Self-publishing is definitely a pain – My least favourite part of it (or most hated) was formatting. Especially in the first book I published, which is made up primarily of Twitter stories. The formatting took forever and it drove me a little insane for a while… in fact, the remnants are probably still rattling around in there somewhere. My favourite part was definitely the satisfaction of being a published author, although I do still feel I need to get traditionally published before I can truly accept that. Anyone can publish a book these days, but not anyone can nab an agent and get a publishing deal.
How much research did you need to do for your books?
I must admit… I’m a bit of a write now, research later kind of chap. If I stop too much to focus on the details, I lost that all important flow and that’s something I really try to avoid. However, there are certain things I had to look up beforeI wrote for example: the geography of where I used to live in Buckinghamshire for my first novel – I needed travel times and names of nearby places and I even did a bit of google map street viewing to make sure it was accurate. For my fantasy novel, I did very little research other than finding names and designs of weapons which could be used or modified for use in the story. And with Bang to Begin, the only thing I can remember fully researching was what happens to someone when they hang themselves for one of the horror elements… so my search history is probably not as bad as Stephen King’s, but there’s a few dodgy key words on there.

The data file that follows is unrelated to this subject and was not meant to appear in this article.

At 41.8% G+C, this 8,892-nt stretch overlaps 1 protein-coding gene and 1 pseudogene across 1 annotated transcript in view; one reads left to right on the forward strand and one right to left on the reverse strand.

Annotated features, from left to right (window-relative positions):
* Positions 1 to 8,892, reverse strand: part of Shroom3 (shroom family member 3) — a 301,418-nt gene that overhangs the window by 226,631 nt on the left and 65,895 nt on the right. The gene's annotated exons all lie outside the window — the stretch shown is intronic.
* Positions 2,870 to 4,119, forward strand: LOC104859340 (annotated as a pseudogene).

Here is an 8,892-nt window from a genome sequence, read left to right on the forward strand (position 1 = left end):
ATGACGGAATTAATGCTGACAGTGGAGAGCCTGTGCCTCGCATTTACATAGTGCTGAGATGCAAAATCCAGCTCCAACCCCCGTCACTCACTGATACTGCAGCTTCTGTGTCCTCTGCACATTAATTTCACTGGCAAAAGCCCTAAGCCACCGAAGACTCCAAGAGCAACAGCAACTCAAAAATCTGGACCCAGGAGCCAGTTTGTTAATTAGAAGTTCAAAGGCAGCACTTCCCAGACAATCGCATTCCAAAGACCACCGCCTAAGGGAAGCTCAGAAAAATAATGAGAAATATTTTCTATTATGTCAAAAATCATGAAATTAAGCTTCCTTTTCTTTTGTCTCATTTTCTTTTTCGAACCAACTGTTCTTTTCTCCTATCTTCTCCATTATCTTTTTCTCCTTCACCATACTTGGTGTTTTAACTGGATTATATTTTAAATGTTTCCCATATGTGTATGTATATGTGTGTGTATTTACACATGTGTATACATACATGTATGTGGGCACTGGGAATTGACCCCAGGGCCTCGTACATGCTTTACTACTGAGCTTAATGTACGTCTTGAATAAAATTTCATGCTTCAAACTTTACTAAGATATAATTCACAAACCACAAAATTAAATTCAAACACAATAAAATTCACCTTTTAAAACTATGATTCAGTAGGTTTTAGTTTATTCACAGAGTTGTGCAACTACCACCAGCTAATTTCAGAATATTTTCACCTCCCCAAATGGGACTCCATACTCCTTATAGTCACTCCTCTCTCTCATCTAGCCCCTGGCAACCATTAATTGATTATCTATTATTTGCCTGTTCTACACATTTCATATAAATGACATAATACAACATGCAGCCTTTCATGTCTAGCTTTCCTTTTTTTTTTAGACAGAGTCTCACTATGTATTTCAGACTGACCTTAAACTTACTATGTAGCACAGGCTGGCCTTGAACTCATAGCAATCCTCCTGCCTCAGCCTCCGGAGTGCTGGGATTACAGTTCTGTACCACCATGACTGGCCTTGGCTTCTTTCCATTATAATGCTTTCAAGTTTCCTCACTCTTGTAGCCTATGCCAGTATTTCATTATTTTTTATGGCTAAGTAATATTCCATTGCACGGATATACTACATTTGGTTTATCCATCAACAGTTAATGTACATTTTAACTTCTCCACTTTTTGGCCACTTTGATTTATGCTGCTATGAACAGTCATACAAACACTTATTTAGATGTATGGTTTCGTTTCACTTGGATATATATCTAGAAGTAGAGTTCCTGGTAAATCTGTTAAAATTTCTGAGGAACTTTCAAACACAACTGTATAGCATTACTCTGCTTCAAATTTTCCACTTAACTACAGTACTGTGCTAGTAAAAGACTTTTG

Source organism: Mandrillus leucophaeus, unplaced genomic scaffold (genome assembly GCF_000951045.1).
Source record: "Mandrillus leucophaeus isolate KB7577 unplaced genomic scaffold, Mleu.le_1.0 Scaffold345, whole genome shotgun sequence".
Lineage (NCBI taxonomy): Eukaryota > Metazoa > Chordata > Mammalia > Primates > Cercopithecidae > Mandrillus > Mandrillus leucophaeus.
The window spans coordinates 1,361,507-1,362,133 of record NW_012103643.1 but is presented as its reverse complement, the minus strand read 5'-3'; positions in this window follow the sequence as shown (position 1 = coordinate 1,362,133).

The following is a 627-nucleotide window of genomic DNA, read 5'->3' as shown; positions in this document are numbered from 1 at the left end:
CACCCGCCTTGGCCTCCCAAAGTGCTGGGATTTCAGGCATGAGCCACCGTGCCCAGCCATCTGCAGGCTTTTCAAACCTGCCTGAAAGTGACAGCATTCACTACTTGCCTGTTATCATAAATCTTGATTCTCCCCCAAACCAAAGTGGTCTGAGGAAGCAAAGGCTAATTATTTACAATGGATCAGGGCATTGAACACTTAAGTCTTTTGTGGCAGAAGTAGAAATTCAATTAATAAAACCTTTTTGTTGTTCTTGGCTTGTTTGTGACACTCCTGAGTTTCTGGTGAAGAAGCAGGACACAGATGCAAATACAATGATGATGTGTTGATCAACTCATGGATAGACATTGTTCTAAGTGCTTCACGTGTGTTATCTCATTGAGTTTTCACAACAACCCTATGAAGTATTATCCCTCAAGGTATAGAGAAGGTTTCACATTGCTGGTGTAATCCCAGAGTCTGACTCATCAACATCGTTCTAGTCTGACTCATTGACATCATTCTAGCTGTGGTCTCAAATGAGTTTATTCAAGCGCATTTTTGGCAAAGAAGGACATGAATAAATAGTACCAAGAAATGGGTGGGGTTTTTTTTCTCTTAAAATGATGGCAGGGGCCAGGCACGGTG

What do you need in your writing space to keep you focused?
I wish I’d found it!… probably an EMP device which stops all electronic devices apart from my laptop from working… and will only let me use the internet for research purposes. I basically need a parental lock on my writing space.
Have you ever Googled yourself?
Of course… there’s nothing particularly interesting on there, but it does come up with the awful photos that are on the profile I have with an Extras casting agency. Twitter and my books come up as well… but I’m yet to get the all important Wikipedia page… maye I should make one myself!
Do you play music while you write – and if so, what’s your favourite?
I used to be unable to write unless I was in total silence, even bird song would put me off. Nowadays, maybe I’ve mellowed a bit, but I put on instrumental music. This could be acoustic guiter or piano music, but my favourite music to write to is Neo-Soul or Chillstep – there are a good few playlists on Spotify which absolutely hit the spot for this, including one called Mellow Beats and another called Lo-Fi Beats. When I don’t need to think too much about how I’m working things, I often put on some Tom Misch or Jordan Rakei or their playlists. Whatever I have on… it has to be calm and rhythmic.